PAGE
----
Monday, May 11, 2009

Map For "The Shadow Out Of Time"

One of the things that still frustrates me about the "At the Mountains of Madness" project is that I wasn't able to figure out a way to produce a reasonably priced map of Antarctica. I ran off a few copies of the retouched Bartholomew map for my own use, but at $20 a pop for printing there just wasn't enough demand to justify the cost. I experimented with producing my own map in Illustrator, intending to make it available for printing on an 11 x 17 sheet of paper, but at the time my skills weren't up to the task.

Now I'm facing a similar problem with "The Shadow Out of Time". I've already placed orders for the items based on the expedition's logo, but I'd like to offer a selection of ephemera to go along with them. I've already started working on a few specific items that are mentioned in the story, like the letter and photographs that inspire the expedition and the newspaper clippings describing Peaslee's unfortunate condition. Creating those props is relatively easy thanks to, surprisingly enough, Ebay. The global fraternity of stamp collectors regularly posts detailed pictures of period postmarks and stamps from Australia and gigabytes of old newspaper scans are available on CD for a pittance. Producing those at a reasonable price won't be a problem at all.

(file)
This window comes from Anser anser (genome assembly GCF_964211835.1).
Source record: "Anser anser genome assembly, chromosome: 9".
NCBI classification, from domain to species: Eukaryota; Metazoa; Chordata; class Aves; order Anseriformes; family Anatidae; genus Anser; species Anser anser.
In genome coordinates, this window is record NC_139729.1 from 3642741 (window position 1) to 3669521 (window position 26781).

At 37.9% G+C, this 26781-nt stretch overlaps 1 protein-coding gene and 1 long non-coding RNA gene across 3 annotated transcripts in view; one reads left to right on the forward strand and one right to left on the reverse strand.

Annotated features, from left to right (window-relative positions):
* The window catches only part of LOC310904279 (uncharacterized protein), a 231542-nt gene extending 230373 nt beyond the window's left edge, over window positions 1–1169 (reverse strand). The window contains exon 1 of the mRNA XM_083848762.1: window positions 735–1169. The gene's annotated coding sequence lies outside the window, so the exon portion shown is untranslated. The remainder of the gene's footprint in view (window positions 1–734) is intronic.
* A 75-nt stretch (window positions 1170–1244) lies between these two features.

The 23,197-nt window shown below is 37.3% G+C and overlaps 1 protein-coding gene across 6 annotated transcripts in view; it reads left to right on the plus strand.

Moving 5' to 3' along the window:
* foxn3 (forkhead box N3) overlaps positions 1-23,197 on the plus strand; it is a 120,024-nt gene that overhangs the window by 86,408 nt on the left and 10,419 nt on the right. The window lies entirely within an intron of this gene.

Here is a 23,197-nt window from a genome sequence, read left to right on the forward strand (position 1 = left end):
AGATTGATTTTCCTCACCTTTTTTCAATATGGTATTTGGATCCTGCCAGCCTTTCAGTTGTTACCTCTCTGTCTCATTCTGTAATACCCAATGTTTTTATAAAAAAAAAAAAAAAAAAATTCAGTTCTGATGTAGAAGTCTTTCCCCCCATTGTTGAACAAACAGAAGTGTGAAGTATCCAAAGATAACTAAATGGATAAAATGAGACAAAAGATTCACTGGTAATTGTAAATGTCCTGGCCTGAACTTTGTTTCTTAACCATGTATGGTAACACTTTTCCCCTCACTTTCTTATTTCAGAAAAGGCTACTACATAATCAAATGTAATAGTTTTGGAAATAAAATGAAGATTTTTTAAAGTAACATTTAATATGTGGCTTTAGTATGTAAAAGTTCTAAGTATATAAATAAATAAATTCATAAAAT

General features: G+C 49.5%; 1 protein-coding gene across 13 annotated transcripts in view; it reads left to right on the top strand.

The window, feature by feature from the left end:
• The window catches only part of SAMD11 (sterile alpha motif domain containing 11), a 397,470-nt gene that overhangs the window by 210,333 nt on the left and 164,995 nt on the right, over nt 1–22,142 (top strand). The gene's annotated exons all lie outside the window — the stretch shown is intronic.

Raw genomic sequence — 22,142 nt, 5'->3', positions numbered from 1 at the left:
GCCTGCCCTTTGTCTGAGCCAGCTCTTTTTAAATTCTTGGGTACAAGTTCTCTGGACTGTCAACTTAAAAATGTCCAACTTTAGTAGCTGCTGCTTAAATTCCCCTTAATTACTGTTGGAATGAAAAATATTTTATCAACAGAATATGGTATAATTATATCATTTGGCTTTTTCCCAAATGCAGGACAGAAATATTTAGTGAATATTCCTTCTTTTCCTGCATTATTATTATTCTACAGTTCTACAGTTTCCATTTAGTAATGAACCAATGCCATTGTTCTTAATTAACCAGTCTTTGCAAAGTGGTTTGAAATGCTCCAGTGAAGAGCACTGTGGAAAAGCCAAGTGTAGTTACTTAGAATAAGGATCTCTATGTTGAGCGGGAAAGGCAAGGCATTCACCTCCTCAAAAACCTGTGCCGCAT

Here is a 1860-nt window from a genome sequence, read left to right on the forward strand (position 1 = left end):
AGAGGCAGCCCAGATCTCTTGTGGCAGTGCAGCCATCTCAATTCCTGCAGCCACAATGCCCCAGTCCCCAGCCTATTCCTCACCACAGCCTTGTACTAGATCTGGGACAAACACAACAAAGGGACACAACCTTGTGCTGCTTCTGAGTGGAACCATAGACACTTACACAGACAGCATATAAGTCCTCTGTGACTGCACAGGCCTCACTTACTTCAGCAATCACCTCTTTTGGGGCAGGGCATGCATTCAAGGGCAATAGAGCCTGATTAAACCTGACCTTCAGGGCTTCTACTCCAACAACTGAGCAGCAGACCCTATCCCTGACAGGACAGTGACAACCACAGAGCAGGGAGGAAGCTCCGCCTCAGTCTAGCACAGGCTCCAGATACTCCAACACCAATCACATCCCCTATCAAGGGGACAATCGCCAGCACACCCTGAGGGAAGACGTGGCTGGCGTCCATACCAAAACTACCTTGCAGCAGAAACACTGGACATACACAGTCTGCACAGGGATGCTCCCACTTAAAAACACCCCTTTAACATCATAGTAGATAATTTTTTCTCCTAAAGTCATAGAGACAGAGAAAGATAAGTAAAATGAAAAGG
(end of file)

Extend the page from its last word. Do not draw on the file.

Even better, I think I've figured out a way to produce a high quality expedition map without having to charge an arm and a leg for it. One of the ways period expeditions kept their maps intact while on the ground was to cut them up and then reassemble them using cloth tape. That way the wear and tear of constantly folding and unfolding the map would be born by the tougher fabric of the tape and not the delicate paper of the map. I was aware of the technique before, but I didn't think of using it until a discussion of the prop map in Fritz Lang's "Metropolis" on the RPF set off a lightbulb over my head.

While short-run large format printing is prohibitively expensive, small scale color printing is cheap and easy. Dividing a map into smaller panels and then cloth taping them together not only makes large-scale, high quality maps affordable, but it has the additional advantage of being a period accurate practice. And there just happens to be a perfect map to use as a template-

It's possible that this map could be cleaned up and used as-is, but I'm going to try recreating it in vector format so it can be printed at multiple sizes. How long that's going to take is still up in the air.


Marrock said...

Let me know if someone ever gets around to making the Metropolis map, I'd definitely be interested in a couple of those.

I had seen a map in a museum somewhere in Indiana (it was quite some time ago) that was squares of what amounted to card stock which had been glued to a piece of cloth.

Propnomicon said...

I think there may have been a delay in the Metropolis map project for people to get high res stills from the film. If and when it goes through I'll be sure to post something.